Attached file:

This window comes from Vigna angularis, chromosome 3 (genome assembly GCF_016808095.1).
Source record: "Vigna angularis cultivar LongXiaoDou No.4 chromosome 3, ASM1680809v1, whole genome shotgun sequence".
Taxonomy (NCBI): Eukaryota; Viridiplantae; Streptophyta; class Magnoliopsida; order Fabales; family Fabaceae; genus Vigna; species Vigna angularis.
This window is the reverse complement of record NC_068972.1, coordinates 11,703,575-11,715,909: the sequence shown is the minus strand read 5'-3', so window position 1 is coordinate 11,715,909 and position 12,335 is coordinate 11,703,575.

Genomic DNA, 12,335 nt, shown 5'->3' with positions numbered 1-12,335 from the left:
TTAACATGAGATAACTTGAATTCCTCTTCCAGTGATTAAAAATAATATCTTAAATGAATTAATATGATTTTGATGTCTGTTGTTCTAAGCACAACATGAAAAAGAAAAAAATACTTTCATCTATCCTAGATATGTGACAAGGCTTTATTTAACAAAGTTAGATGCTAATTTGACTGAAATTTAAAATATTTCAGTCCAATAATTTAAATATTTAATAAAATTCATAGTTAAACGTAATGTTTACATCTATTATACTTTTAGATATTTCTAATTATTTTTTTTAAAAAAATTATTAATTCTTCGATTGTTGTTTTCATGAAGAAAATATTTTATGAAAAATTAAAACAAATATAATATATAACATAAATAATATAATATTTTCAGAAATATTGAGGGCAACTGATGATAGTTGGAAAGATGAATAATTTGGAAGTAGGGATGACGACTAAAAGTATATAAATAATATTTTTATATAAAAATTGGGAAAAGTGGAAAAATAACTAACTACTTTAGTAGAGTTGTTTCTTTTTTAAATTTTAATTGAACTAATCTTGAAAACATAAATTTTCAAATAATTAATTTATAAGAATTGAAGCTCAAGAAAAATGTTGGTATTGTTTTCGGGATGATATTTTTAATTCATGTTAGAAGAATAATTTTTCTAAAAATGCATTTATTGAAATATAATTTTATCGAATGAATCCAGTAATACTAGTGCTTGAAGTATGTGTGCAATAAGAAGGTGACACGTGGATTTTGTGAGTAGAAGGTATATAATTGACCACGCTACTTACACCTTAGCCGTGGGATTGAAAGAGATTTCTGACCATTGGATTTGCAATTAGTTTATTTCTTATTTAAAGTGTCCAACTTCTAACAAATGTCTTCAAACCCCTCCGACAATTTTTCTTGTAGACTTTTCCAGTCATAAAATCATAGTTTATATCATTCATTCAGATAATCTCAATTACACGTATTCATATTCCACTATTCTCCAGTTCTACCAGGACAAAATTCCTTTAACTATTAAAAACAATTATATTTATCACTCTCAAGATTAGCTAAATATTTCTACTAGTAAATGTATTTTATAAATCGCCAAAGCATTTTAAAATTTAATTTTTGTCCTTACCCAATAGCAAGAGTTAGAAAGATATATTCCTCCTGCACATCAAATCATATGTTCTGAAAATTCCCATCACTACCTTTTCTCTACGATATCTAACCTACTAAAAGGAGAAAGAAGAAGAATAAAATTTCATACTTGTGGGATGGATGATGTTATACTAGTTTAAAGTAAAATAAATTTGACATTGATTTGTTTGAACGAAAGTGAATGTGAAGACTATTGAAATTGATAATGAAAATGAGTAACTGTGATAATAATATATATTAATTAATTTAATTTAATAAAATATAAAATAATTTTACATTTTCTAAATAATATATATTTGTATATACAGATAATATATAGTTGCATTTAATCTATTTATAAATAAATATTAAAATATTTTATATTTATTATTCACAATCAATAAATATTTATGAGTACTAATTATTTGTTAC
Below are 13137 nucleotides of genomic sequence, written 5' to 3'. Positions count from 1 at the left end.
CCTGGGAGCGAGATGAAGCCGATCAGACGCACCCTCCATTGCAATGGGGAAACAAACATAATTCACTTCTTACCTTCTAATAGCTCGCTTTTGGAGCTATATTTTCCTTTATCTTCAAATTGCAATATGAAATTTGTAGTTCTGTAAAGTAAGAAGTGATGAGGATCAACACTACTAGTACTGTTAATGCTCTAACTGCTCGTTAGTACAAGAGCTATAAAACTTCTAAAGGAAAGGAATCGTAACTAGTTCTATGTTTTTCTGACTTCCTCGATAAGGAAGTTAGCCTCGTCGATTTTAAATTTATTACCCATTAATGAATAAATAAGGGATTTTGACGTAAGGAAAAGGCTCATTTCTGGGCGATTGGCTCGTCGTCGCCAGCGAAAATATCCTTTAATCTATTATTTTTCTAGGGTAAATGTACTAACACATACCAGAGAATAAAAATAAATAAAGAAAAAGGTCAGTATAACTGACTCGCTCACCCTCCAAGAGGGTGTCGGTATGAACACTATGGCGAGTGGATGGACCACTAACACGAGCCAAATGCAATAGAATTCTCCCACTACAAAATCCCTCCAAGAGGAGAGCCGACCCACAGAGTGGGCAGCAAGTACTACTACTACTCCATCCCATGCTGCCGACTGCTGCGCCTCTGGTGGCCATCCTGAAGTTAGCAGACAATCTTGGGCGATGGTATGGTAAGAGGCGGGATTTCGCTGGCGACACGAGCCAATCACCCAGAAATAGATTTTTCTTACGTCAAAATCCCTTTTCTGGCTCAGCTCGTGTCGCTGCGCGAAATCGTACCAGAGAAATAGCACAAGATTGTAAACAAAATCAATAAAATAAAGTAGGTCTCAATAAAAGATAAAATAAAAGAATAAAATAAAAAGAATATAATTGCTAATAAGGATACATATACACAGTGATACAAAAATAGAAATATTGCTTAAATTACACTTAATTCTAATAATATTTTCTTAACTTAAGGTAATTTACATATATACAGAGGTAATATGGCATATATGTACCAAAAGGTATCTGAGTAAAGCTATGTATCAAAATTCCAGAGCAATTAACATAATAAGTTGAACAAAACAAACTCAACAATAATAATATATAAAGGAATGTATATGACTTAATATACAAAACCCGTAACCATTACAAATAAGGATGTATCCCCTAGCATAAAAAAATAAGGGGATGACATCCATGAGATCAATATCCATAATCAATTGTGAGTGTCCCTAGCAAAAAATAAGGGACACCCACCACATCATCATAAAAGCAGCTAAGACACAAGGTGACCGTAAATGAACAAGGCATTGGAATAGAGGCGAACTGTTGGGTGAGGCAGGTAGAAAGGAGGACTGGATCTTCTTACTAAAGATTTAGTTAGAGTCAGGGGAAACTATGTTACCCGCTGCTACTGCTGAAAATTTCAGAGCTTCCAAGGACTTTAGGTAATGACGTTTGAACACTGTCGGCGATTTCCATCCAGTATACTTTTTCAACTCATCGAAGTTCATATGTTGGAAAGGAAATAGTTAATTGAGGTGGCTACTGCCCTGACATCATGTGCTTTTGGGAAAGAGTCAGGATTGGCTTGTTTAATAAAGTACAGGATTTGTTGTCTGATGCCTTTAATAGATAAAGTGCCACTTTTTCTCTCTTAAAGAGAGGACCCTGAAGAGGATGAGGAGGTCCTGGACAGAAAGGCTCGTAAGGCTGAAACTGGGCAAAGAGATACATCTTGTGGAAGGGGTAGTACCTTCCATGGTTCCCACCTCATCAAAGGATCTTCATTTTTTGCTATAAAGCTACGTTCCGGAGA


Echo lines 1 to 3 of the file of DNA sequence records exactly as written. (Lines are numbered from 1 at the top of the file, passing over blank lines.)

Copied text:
This window comes from Vigna angularis, chromosome 3 (genome assembly GCF_016808095.1).
Source record: "Vigna angularis cultivar LongXiaoDou No.4 chromosome 3, ASM1680809v1, whole genome shotgun sequence".
Taxonomy (NCBI): Eukaryota; Viridiplantae; Streptophyta; class Magnoliopsida; order Fabales; family Fabaceae; genus Vigna; species Vigna angularis.